A bankruptcy court has approved the sale of the properties formerly owned by defunct tomato grower-shipper East Coast Brokers and Packers Inc.
On Sept. 5, a U.S. Bankruptcy Court in Tampa, Fla., approved $75 million in bids generated from a series of auctions of the Mulberry, Fla.-based East Coast’s facilities and assets owned by the Madonia family and related entities.
Once one of Florida’s largest tomato grower-shippers, East Coast last fall stopped operations and then filed for bankruptcy protection in March.
Four live real estate auctions, an online real estate auction, two equipment auctions and the private sale of a condominium became a complex undertaking involving auction and agricultural real estate marketing companies, according to a news release.
“By any yardstick you can come up with, this team has achieved more than anybody could have reasonably expected,” Chapter 11 Trustee Jerry McHale said in the release. “This was an incredibly diverse group of properties, with farmland, luxury residences, processing plants and hundreds of machines, and it was a massive challenge just to organize it all. The creditors have recouped more of their investment than many people imagined.”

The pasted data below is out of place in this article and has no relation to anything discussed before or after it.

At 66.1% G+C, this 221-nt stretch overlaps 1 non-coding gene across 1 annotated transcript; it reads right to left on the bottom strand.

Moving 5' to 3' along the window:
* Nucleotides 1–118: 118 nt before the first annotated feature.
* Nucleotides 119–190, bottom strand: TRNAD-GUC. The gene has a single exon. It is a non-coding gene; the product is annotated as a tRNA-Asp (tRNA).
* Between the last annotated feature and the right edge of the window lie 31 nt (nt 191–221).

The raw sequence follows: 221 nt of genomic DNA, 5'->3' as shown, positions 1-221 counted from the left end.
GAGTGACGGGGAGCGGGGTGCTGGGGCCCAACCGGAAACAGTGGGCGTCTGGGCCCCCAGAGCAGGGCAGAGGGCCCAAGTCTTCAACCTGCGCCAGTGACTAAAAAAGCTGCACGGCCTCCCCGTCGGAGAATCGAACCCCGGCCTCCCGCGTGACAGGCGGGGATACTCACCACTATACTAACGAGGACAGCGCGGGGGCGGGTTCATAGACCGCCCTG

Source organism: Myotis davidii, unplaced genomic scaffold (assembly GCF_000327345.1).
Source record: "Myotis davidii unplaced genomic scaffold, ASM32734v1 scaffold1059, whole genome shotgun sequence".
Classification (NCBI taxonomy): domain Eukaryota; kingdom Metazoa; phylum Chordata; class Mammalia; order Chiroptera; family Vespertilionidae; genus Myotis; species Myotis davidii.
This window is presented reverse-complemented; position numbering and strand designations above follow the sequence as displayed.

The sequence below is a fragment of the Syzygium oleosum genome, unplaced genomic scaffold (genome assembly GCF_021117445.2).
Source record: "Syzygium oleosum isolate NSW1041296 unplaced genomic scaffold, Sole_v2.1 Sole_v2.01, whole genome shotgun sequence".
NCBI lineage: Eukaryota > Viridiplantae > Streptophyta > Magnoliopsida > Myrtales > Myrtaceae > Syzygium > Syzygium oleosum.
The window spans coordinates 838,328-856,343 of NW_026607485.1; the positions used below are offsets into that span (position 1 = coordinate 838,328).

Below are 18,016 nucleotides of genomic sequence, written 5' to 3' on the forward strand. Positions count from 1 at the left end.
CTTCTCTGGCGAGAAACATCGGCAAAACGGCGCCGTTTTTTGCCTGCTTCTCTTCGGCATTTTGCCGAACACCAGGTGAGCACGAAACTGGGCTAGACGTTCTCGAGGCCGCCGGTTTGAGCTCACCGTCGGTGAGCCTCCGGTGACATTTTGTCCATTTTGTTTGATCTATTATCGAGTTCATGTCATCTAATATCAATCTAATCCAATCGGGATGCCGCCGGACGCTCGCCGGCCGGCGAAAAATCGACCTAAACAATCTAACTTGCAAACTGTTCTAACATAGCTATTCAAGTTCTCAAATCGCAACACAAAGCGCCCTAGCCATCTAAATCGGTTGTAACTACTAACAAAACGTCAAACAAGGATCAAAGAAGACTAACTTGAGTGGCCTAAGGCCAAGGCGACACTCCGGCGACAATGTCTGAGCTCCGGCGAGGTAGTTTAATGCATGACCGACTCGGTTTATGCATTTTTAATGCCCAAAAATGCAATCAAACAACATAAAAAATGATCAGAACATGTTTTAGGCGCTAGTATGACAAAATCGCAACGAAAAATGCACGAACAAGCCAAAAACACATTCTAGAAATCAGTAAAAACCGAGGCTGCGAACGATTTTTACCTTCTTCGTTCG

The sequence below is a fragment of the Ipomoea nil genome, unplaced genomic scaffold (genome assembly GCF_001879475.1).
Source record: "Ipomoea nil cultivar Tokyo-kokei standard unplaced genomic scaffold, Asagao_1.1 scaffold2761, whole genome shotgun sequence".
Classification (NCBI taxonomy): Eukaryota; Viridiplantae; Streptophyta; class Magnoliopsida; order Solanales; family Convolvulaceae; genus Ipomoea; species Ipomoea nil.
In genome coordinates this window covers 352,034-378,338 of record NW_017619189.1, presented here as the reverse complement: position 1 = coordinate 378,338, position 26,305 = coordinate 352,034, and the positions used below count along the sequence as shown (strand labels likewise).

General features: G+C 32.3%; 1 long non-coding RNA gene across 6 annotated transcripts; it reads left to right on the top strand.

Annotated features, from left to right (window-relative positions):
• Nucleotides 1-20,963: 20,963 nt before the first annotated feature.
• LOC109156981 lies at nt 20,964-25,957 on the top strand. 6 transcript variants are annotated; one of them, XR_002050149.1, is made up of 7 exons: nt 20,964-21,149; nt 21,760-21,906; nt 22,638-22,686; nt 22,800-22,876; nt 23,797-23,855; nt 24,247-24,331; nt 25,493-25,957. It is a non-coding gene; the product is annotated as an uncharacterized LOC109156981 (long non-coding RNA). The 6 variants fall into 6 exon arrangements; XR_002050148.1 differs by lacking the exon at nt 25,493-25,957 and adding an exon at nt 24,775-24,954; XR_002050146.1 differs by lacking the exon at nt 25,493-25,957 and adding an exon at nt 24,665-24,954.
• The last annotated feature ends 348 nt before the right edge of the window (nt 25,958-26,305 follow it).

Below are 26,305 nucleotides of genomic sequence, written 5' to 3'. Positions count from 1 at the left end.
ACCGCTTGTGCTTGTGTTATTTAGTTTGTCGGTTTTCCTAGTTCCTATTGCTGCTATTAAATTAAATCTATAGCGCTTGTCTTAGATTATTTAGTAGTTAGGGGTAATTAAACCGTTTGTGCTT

By purchasing the majority of East Coast’s Florida and Virginia farmland, Del Monte Fresh Produce NA Inc. was the highest bidder.
Coral Gables, Fla.-based Del Monte paid $34.8 million for 5,851 acres of land and East Coast’s primary Florida and Virginia packinghouse.
Immokalee, Fla.-based Lipman and some other growers purchased various packinghouses and real estate firms bought the remaining properties which included farmland, several homes and condominiums.
When it closed, East Coast’s owners owed at least $51 million to a variety of agribusiness and crop production-related firms.